Why blogging failed

We’ve been here before

Back in 2004, I was one of the first bloggers in Montana. I was by no means THE first, and of course Montana was behind the international curve. But I remember at least one book festival panel discussion where other bloggers and I led a rapt audience in speculation about the future of online publishing.

Blogs took many forms, but mine tended to be micro-essays of a similar length and style to what I’ve been doing here on Substack. Personal stories, news, perspectives, favorite books… I was building my brand as a writer. At the time, that was a new idea.

I still have a blog, because my website provider makes it easy, and more content on the website is probably a good thing. But I post only once or twice a year. Blogging may be increasingly mourned, but it’s still dead. 

The main reason blogging died was that it was a transitional phase on the way to social media. Why encourage someone to write long when you would rather read only 140 characters? And why visit someone’s blog when you can have it appear in your News Feed? Yet these developments eroded the potential for brand-building and monetization that fueled blogs in the first place.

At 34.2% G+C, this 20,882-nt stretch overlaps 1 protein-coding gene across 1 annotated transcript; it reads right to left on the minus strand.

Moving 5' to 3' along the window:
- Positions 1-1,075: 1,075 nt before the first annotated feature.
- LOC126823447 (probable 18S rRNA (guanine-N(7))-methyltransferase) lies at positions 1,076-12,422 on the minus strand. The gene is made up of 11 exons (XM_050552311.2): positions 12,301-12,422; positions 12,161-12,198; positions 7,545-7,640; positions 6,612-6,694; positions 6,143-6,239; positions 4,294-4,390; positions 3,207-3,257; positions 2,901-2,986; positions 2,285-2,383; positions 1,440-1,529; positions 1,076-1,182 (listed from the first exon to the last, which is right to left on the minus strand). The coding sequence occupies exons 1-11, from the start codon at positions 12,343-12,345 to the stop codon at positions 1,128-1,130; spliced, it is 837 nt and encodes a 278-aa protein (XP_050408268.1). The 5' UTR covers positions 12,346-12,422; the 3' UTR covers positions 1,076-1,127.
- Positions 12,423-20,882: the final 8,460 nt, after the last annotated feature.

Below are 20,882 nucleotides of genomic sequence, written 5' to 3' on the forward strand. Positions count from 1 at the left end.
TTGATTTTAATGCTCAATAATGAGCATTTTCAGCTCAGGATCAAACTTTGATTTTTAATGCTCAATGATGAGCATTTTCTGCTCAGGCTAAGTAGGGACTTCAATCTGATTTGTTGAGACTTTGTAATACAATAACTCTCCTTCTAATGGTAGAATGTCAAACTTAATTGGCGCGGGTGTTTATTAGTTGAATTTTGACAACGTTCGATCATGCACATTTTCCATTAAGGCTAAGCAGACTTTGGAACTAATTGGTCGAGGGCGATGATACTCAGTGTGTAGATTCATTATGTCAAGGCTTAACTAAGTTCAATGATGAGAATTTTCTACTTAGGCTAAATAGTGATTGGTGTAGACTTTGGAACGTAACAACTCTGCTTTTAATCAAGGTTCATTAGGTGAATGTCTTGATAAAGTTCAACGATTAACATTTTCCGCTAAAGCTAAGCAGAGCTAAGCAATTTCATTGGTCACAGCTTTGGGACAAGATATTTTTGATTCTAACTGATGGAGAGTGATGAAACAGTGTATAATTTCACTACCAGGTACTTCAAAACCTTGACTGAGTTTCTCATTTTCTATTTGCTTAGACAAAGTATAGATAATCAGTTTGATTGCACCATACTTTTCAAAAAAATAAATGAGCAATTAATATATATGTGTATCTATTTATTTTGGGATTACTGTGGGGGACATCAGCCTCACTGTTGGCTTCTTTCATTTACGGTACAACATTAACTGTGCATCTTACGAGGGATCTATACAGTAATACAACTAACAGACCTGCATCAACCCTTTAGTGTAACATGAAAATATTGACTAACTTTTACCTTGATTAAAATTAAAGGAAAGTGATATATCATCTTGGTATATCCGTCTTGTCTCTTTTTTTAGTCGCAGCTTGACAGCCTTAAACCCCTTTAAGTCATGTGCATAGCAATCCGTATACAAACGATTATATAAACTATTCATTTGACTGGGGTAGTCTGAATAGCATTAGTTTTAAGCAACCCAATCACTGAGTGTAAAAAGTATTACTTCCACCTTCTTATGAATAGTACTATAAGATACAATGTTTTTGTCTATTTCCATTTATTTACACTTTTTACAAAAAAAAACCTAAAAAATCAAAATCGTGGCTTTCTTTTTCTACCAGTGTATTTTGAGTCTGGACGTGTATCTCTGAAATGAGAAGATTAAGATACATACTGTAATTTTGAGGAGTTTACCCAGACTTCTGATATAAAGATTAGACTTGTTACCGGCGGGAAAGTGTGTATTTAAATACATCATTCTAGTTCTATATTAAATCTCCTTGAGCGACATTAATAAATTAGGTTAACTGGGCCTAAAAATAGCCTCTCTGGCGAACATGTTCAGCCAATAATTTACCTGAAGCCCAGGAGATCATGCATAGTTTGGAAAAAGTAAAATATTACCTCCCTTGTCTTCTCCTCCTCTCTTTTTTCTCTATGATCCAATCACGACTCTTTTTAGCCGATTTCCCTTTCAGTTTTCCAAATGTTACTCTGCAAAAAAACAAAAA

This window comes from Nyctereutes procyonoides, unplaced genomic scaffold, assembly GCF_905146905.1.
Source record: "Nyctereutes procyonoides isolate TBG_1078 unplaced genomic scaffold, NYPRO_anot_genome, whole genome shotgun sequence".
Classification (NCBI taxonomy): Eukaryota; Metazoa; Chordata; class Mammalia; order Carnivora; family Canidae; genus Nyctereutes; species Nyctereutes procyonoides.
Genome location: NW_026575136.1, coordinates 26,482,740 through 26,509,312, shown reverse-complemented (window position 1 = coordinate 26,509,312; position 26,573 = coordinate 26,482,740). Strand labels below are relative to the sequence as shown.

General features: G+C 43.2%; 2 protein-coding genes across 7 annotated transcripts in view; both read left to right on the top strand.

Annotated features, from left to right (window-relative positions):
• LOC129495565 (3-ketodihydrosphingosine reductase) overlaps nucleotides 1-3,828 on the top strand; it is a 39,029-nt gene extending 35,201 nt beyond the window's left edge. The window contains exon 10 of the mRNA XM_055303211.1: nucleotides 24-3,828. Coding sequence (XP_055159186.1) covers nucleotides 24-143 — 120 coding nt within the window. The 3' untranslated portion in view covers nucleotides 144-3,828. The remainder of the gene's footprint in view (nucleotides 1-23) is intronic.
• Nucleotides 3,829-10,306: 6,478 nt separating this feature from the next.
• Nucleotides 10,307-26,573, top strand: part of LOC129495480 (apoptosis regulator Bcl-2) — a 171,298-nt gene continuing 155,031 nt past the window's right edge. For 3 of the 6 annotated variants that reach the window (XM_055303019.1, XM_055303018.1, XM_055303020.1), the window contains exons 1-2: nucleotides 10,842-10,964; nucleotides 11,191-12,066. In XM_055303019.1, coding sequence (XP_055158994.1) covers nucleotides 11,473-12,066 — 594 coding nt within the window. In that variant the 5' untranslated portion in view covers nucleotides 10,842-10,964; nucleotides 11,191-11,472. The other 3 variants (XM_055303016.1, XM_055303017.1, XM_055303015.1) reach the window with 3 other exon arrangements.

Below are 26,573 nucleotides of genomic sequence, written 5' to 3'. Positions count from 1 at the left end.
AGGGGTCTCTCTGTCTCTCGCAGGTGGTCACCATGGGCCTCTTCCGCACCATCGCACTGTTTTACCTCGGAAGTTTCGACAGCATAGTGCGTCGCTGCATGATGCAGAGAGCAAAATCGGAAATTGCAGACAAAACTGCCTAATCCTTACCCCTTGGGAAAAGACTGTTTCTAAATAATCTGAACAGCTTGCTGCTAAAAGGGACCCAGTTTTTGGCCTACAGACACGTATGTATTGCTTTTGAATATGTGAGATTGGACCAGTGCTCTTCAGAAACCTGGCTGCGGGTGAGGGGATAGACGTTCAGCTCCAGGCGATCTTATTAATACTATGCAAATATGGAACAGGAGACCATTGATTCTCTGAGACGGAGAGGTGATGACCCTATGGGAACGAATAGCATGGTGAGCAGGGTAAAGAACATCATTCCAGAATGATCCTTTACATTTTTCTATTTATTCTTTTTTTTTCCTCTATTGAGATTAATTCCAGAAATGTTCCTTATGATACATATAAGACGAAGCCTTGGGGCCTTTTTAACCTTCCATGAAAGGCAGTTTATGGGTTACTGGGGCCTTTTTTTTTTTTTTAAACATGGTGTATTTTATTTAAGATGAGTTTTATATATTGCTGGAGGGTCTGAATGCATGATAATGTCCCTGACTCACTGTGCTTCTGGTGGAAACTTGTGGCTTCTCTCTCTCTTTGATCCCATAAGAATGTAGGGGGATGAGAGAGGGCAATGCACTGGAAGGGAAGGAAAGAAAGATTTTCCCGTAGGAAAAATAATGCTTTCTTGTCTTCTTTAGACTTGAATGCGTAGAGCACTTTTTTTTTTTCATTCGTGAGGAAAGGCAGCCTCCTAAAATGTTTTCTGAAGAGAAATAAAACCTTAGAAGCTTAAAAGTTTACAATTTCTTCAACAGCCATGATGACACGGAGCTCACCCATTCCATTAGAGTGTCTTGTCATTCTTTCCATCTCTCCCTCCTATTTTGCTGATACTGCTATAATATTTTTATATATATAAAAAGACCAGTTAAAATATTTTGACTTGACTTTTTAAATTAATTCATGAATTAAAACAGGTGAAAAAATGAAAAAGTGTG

Meanwhile they promoted everyone in the world to micro-blog on their own social media feeds. Most of those early Montana bloggers were writers or English teachers. Thankfully, my feeds today are full of non-writers.

A secondary cause of death was that brand-building is hard. Once the fad died down, we realized that it’s not necessarily best accomplished by crafting sentences. Ironically, you can better build your brand as a writer by speaking—at conferences, with friends, or probably even mumbling incoherently on the sidewalk—than by forcing yourself to publish almost daily for little-to-no money.

Eventually I figured that out. So did a lot of other bloggers. Not everyone. Some made it big time, and others found a tiny community to nurture. Some are still drawn to the medium for artistic reasons. And sometimes a new platform provider makes it all seem faddish again.

We’ve been here before. There’s nothing wrong with reinventing an old idea, more efficiently and with better technology. But absent genuine creativity, Substack will go the way of the blog.